The Ending of 'I'm Thinking of Ending Things' Explained

“And I set by myself, like a cobweb on a shelf, by myself in a lonely room.” - Jud Fry

Thinking of Ending Things Ending
Netflix

Ending Explained is a recurring series in which we explore the finales, secrets, and themes of interesting movies and shows, both new and old. This entry journeys into the ending of I’m Thinking of Ending Things and its musical connection.


The Netflix Original I’m Thinking of Ending Things is, despite being based on a novel by Iain Reid, an existential road movie that only could be the work of Charlie Kaufman. The setup of a couple who’ve been dating six or seven weeks embarking on a little road trip seems simple enough, but it is anything but. The further into the blizzard they travel, the more bizarre the journey becomes.

The literal story on-screen involves an unnamed young woman — she is literally credited as “Young Woman” (played by Jessie Buckley) — who agrees to a short trip with her boyfriend, Jake (Jesse Plemons), to meet his parents at their family farm. The snowfall rages on around them as they slowly drive in the middle of nowhere. “I’m thinking of ending things,” she repeats over and over again to herself, as she contemplates the doomed relationship.

It’s not just the narrator who sees the lack of chemistry between herself and Jake. Road trips force conversation; and their attempt at discussion is contrived and awkward. Jake asks her if she would like to listen to some music and turns on the radio. A woman’s singing voice and passé music can be heard through the car speakers. The Young Woman laughs and Jake looks at her. “It’s an odd song out here in the middle of nothing,” she says.

The tune is “Many a New Day,” from the Rodgers and Hammerstein musical Oklahoma!, and it’s the first major clue to understanding the film. Jake reveals to his girlfriend that he likes musicals, but Oklahoma! is the one he knows best because “they do it every few years.” When the Young Woman inquires whom he is talking about, Jake continues to ramble on.

The movie cuts to an older man (Guy Boyd), who is quietly sweeping a high school auditorium while students on stage rehearse the same song that is heard by the couple in the car. The janitor looks on until the student playing the female lead, Laurey, notices his gaze. A slight tinge of disgust stretches across her face as she continues singing.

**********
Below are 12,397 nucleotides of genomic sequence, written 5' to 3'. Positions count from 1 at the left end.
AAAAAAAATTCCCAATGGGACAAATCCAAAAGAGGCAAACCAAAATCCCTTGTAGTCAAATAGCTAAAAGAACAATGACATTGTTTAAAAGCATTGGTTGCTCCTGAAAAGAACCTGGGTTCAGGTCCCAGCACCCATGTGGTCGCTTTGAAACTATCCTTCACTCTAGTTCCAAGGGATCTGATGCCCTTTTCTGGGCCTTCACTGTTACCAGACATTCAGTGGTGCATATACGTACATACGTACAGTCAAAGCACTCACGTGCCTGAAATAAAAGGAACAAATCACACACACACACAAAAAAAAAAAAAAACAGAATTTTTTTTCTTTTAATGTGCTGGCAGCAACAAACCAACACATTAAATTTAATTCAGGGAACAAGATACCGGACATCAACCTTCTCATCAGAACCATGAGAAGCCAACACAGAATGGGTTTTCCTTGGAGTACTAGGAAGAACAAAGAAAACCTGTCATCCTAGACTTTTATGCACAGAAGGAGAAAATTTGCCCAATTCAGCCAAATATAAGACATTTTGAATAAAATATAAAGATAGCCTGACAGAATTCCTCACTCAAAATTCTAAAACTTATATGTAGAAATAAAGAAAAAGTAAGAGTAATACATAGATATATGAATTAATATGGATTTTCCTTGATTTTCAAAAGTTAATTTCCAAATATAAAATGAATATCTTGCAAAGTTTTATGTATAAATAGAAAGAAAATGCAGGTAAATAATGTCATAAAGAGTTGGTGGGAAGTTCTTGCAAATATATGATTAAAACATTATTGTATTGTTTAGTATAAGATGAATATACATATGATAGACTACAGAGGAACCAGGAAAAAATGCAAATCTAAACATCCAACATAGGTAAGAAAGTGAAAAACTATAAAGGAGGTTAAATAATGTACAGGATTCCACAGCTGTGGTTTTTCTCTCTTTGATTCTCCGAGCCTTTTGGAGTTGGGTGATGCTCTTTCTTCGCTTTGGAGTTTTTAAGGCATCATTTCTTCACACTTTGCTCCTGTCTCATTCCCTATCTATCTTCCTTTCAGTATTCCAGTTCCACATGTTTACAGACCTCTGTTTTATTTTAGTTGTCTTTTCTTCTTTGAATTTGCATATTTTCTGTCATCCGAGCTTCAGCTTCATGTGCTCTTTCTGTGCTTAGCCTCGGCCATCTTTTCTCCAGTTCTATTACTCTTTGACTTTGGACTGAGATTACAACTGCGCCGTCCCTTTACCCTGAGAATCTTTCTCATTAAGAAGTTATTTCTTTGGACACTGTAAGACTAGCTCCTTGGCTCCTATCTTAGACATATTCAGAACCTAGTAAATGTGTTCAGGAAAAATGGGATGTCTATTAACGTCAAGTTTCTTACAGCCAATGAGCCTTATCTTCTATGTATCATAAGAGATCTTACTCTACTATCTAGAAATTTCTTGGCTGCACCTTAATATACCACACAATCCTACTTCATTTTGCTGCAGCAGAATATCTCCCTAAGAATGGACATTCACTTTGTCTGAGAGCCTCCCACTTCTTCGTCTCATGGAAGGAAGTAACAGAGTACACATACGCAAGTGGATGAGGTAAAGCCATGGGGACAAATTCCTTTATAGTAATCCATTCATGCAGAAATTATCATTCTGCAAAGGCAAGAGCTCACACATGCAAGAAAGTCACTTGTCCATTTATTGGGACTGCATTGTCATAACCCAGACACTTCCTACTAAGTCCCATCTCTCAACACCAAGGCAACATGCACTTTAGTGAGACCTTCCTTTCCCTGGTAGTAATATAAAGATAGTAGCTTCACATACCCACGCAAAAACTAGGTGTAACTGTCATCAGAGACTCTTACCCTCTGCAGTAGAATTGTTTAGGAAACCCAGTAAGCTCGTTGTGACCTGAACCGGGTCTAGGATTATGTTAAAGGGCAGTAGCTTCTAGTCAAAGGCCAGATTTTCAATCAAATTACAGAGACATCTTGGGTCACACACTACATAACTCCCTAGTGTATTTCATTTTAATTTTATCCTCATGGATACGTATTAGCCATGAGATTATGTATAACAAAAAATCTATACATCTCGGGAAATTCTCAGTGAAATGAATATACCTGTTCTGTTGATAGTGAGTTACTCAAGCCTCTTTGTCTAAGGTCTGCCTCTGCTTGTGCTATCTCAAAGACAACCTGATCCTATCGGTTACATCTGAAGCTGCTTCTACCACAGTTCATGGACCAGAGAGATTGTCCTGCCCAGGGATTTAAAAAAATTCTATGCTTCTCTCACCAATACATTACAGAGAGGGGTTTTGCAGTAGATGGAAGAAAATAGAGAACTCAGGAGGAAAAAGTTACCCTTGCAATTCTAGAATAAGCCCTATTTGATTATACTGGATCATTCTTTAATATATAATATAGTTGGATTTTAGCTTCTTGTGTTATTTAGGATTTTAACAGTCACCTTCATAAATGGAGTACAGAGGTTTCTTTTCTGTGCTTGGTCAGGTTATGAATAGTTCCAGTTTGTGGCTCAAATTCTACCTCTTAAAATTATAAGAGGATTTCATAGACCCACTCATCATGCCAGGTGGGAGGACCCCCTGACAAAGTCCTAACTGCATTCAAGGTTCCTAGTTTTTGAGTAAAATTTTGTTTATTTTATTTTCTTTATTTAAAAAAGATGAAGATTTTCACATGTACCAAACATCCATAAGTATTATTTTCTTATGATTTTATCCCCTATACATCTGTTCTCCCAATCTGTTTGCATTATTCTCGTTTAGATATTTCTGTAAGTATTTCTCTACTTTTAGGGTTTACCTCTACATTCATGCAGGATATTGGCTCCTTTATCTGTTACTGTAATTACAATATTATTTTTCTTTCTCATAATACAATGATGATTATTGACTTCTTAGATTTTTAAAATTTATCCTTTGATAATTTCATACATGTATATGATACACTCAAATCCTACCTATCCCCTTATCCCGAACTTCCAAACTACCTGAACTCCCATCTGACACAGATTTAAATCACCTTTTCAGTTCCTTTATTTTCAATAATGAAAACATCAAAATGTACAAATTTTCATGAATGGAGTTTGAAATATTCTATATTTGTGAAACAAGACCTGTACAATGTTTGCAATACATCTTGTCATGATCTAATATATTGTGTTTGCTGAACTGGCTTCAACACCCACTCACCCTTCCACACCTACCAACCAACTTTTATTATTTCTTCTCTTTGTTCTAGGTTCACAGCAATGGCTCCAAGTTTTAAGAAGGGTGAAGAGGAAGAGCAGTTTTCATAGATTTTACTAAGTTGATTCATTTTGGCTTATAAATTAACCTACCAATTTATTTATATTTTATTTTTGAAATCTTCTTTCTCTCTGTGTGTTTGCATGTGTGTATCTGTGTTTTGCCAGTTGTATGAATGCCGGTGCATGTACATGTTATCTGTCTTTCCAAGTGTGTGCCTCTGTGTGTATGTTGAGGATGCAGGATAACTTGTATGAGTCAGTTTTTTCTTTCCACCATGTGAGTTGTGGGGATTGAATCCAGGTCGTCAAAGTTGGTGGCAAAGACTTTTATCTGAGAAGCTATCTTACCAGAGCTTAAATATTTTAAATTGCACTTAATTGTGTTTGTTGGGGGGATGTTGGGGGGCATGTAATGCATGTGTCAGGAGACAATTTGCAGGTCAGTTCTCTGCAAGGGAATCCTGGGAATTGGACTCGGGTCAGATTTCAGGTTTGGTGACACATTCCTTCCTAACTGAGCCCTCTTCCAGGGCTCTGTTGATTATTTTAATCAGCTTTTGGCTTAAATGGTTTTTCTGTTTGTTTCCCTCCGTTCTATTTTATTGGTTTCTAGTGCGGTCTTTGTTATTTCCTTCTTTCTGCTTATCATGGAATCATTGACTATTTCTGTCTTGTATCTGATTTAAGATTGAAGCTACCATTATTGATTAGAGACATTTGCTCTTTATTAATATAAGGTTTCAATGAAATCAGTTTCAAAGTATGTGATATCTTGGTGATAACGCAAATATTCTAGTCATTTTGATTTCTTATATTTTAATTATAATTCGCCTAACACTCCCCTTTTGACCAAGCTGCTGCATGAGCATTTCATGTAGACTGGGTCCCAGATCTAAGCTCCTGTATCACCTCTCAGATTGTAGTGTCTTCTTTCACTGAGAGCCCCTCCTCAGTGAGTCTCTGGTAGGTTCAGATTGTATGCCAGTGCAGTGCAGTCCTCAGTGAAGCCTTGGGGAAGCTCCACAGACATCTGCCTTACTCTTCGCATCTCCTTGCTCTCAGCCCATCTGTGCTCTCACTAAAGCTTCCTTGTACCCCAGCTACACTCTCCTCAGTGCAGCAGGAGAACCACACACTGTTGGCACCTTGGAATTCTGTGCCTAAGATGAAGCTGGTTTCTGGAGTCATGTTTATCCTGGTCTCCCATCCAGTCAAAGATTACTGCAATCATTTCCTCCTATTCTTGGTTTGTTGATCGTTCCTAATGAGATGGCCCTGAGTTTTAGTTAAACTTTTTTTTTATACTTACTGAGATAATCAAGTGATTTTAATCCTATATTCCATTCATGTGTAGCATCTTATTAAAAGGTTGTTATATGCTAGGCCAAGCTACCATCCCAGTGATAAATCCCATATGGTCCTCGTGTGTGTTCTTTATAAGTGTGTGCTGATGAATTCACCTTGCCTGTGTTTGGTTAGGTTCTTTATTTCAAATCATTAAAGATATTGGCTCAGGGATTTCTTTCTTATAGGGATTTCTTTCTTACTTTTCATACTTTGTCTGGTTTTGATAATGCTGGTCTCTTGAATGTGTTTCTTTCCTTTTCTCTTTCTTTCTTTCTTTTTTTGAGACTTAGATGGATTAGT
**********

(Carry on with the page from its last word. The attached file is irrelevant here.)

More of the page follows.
Many a new face will please my eye,
Many a new love will find me.
Never have I once looked back to sigh,
Over the romance behind me.

Back in the car, the couple listens for a second before discussing the lyrics, which are overly optimistic (in the song, Laurey is claiming to not care about her true love, Curly, leaving open a chance for another beau, who turns out to be the loner, Jud Fry). Following the lyrics provides a guide for how the musical’s characters perceive life, which contrasts with the Young Woman’s current thoughts. “That’s why I like road trips,” he says. “It’s good to remind yourself the world’s larger than the inside of your own head.”

A little more driving leads the small sedan to the house. Before going inside, Jake insists on taking his girlfriend to the barn where he shows her some frozen dead lambs and the aftermath of some pigs that were eaten alive by maggots. Romantic date, if you ask me.

Finally, they go inside. Jake puts on a record as they wait for his parents to come downstairs. The music inspires the movie to cut back to the janitor who is walking through the halls of the school with his cart, past a long row of lockers, before coming upon two students who are rehearsing a dance duet. The costumes include a cowboy hat and a prairie dress, indicating the same production of Oklahoma! as before. The moment is shadowed with longing for human connection from a man who has been shunned by a majority of the humans around him.

Many a new face will please my eye. 

As if the tension inside this cinematic universe wasn’t as thick as a good buttercream icing, everything becomes more outlandish the moment Jake’s parents appear on screen. His mother (Toni Collette) is loud and overly doting towards her son, and his father (David Thewlis) enjoys hinting that he was once good at athletics, unlike his offspring. As the chaos heightens during dinner, Jake’s mood becomes more hostile to the other three characters. At one point, he becomes so irate that he slams his fists on the table. The lack of unity within Jake’s family is obvious, with the frustrated son being the misunderstood outcast.

Many a new love will find me.